Grevel Lindop

Poet, biographer, critic, essayist and writer on just about everything

CHARLES WILLIAMS: Restoring a Lost Poet

For too long, the major poetry of Charles Williams has been hidden away – obtainable only in expensive or rare second-hand editions. But that is about to change. I’ve just finished working through the proofs of The Arthurian Poems of Charles Williams – which I’m editing with Arthurian and Celtic scholar John Mathews.

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The book will contain the full texts of Williams’s two major collections – Taliessin Through Logres (1938) and The Region of the Summer Stars (1944) – together with all the other poems on Arthurian themes that Williams published during his lifetime.

At last, readers new to Charles Williams (1886-1945), or those who know only his remarkable spiritual thrillers (War in Heaven, The Place of the Lion, All Hallows Eve and the rest) will be able to sample these remarkable, deeply original and thrillingly vivid poems on the Arthurian world and the Grail, which have been almost unobtainable for so long.

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‘The Damsel of the Sanct Grael ‘ by Dante Gabriel Rossetti

The poems are deeply original. Portraying Logres – Arthurian Britain – as an autonomous kingdom within the Byzantine empire, they depict the establishment of the kingdom, many of the most dramatic events of its history (Merlin’s summons to Arthur to become king; the Battle of Mount Badon; the achievement of the Grail; the madness of Lancelot; the Table’s fall through the treachery of Mordred; and much more) in a wholly original modern style.

The poems are challenging at times – they use a modernist style as demanding as that of T.S. Eliot or the late W.B. Yeats – both of whom admired Williams’s writing, though Yeas probably knew only his prose. But they open world of magic and vision to the reader. As critic Naomi Royde-Smith wrote at the time, the poems, if you let them work on your imagination,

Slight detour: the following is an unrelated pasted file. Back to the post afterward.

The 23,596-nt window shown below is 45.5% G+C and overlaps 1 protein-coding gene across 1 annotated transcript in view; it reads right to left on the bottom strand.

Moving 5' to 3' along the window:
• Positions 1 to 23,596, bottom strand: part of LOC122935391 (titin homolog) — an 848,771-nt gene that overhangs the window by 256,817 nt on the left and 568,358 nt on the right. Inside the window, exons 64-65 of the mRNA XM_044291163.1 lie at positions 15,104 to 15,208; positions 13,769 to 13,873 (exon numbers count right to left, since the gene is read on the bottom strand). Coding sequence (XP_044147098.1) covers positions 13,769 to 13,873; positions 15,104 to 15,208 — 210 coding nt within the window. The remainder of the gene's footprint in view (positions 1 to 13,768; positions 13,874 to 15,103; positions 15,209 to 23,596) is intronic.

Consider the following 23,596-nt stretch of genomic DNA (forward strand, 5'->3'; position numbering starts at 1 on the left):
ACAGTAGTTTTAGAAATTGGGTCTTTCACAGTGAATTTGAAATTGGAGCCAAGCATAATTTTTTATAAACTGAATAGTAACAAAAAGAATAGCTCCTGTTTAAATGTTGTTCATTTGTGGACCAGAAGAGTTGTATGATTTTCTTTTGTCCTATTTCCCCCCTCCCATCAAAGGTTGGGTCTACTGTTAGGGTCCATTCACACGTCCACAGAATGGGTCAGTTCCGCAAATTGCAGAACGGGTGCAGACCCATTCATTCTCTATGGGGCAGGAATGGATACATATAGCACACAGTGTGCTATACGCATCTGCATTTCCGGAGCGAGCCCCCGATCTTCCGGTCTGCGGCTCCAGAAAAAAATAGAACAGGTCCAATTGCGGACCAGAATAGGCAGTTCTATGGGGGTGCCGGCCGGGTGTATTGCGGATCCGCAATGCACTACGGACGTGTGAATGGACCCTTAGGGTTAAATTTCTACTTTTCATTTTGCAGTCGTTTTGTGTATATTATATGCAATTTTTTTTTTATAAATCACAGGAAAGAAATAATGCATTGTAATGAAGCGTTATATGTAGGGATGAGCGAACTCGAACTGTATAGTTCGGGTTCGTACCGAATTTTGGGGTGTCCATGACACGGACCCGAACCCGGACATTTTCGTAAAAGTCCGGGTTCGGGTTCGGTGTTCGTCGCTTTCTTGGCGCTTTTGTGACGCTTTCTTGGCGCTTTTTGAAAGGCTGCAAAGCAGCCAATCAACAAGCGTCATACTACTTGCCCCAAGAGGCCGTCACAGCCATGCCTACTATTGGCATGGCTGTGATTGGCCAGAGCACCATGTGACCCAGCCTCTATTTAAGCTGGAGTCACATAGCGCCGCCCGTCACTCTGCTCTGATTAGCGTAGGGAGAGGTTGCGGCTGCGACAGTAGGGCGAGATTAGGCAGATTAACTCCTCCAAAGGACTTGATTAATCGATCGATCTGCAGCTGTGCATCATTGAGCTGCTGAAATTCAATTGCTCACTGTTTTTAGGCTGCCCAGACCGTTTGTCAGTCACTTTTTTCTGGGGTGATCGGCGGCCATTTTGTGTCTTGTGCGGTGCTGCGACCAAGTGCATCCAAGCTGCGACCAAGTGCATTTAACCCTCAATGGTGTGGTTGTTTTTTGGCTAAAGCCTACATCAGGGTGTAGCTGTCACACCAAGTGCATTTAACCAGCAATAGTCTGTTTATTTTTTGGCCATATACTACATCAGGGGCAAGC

become at once lucid and alarming. They take on the concrete value of a popular ballad…the efficacy of a rune. The mind cannot escape from them. In sleep they return, not with the echoes and remembered imagery of their own themes, but evoking other shapes and other associations. It is as if, steeped in the lore of Taliessin, the poet had acquired a bardic gift and, whether he knew it or was involuntarily possessed by it, had exercised it in the physical inspirations and respirations proper to the full exercise of his manifestly occult prosody.

The Arthurian Poems of Charles Williams will be published first as an e-book, and later, we hope, as a physical volume. It won’t be available for some months yet but we are moving on steadily towards publication. It’s another step, following my biography Charles Williams: The Third Inkling, towards bringing Williams back into the mainstream as an important and indeed central twentieth-century writer.

Not Just the Lake Poets!

I’ve recently updated my Literary Guide to the Lake District, so that this comprehensive and entertaining guide is now easier to use and more helpful than ever. One of the fullest and most readable guides to the Lakes, it now gives websites, where these exist – and they usually do – for all properties that are open to the public and that have literary connections.

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Castle Crag and Gowder Crag, Derwentwater between